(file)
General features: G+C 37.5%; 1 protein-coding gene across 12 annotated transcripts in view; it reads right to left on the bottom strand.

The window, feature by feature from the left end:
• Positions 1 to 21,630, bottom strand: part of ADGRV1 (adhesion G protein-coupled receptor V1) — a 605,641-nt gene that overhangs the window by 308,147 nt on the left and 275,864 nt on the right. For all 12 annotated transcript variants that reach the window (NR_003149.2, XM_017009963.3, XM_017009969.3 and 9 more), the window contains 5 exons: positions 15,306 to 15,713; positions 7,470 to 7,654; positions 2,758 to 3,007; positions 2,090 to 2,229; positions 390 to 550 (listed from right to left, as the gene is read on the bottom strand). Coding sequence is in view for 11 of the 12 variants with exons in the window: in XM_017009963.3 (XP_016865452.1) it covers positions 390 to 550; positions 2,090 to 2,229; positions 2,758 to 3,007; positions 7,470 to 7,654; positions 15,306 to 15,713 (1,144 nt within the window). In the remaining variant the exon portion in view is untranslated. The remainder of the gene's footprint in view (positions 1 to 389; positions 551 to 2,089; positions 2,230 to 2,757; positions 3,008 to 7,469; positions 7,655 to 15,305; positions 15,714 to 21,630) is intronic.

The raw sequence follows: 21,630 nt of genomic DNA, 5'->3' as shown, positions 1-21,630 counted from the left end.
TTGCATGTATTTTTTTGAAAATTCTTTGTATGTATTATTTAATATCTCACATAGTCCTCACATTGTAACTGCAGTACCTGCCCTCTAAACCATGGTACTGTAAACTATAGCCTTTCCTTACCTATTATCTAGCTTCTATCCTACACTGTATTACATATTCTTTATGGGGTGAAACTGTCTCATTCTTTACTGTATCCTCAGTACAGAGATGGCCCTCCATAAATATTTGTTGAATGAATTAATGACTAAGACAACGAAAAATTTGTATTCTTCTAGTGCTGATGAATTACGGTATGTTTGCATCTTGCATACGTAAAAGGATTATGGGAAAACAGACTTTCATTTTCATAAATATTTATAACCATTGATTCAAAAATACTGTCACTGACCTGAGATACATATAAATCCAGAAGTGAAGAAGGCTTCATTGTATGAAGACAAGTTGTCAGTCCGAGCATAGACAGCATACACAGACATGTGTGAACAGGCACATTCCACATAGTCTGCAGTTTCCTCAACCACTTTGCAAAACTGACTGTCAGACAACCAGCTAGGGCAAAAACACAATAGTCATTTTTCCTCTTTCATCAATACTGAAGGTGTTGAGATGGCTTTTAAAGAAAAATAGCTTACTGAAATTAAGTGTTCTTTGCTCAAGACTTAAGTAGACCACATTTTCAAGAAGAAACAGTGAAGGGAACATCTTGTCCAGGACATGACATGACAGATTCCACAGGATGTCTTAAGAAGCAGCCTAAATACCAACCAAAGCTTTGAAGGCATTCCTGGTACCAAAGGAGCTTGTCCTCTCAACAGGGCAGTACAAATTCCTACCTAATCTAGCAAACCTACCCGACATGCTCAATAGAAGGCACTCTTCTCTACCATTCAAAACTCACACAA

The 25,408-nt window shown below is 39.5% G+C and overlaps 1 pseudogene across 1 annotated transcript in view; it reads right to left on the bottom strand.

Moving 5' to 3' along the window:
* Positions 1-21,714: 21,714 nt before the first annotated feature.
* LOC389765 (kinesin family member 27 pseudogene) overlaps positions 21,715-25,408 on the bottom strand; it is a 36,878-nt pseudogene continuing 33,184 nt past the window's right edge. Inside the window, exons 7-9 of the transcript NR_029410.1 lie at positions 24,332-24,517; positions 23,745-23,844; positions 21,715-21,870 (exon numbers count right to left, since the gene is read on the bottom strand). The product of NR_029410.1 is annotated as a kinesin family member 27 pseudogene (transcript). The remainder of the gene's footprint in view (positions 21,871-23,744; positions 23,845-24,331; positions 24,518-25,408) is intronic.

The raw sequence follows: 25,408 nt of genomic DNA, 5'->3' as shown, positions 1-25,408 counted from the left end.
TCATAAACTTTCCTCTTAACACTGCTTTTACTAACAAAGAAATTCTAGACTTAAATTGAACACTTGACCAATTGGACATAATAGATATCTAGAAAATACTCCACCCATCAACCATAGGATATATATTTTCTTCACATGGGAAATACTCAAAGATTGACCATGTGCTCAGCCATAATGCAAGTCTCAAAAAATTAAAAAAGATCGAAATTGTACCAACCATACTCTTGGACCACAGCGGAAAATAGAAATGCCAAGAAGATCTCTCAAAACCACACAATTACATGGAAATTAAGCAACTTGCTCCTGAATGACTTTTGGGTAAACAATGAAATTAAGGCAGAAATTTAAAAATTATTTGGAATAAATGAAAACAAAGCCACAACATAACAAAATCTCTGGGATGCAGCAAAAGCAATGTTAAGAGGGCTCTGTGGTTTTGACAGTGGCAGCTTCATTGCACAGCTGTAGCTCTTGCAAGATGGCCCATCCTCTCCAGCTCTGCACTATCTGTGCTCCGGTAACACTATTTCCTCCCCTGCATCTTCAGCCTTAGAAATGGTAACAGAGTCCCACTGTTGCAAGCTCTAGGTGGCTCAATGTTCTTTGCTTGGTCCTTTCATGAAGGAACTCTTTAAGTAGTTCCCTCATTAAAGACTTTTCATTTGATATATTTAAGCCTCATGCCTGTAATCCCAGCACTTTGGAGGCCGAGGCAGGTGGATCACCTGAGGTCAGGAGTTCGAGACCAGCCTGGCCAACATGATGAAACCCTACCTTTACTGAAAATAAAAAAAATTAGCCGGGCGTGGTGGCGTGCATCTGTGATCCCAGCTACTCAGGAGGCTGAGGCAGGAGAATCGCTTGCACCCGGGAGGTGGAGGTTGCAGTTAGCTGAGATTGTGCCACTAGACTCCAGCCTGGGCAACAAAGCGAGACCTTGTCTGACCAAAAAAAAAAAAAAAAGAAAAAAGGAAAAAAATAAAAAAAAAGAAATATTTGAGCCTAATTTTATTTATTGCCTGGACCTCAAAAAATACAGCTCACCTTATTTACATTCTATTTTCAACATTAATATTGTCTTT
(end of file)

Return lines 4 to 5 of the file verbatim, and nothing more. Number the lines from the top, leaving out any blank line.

The raw sequence follows: 21,630 nt of genomic DNA, 5'->3' as shown, positions 1-21,630 counted from the left end.
TTGCATGTATTTTTTTGAAAATTCTTTGTATGTATTATTTAATATCTCACATAGTCCTCACATTGTAACTGCAGTACCTGCCCTCTAAACCATGGTACTGTAAACTATAGCCTTTCCTTACCTATTATCTAGCTTCTATCCTACACTGTATTACATATTCTTTATGGGGTGAAACTGTCTCATTCTTTACTGTATCCTCAGTACAGAGATGGCCCTCCATAAATATTTGTTGAATGAATTAATGACTAAGACAACGAAAAATTTGTATTCTTCTAGTGCTGATGAATTACGGTATGTTTGCATCTTGCATACGTAAAAGGATTATGGGAAAACAGACTTTCATTTTCATAAATATTTATAACCATTGATTCAAAAATACTGTCACTGACCTGAGATACATATAAATCCAGAAGTGAAGAAGGCTTCATTGTATGAAGACAAGTTGTCAGTCCGAGCATAGACAGCATACACAGACATGTGTGAACAGGCACATTCCACATAGTCTGCAGTTTCCTCAACCACTTTGCAAAACTGACTGTCAGACAACCAGCTAGGGCAAAAACACAATAGTCATTTTTCCTCTTTCATCAATACTGAAGGTGTTGAGATGGCTTTTAAAGAAAAATAGCTTACTGAAATTAAGTGTTCTTTGCTCAAGACTTAAGTAGACCACATTTTCAAGAAGAAACAGTGAAGGGAACATCTTGTCCAGGACATGACATGACAGATTCCACAGGATGTCTTAAGAAGCAGCCTAAATACCAACCAAAGCTTTGAAGGCATTCCTGGTACCAAAGGAGCTTGTCCTCTCAACAGGGCAGTACAAATTCCTACCTAATCTAGCAAACCTACCCGACATGCTCAATAGAAGGCACTCTTCTCTACCATTCAAAACTCACACAA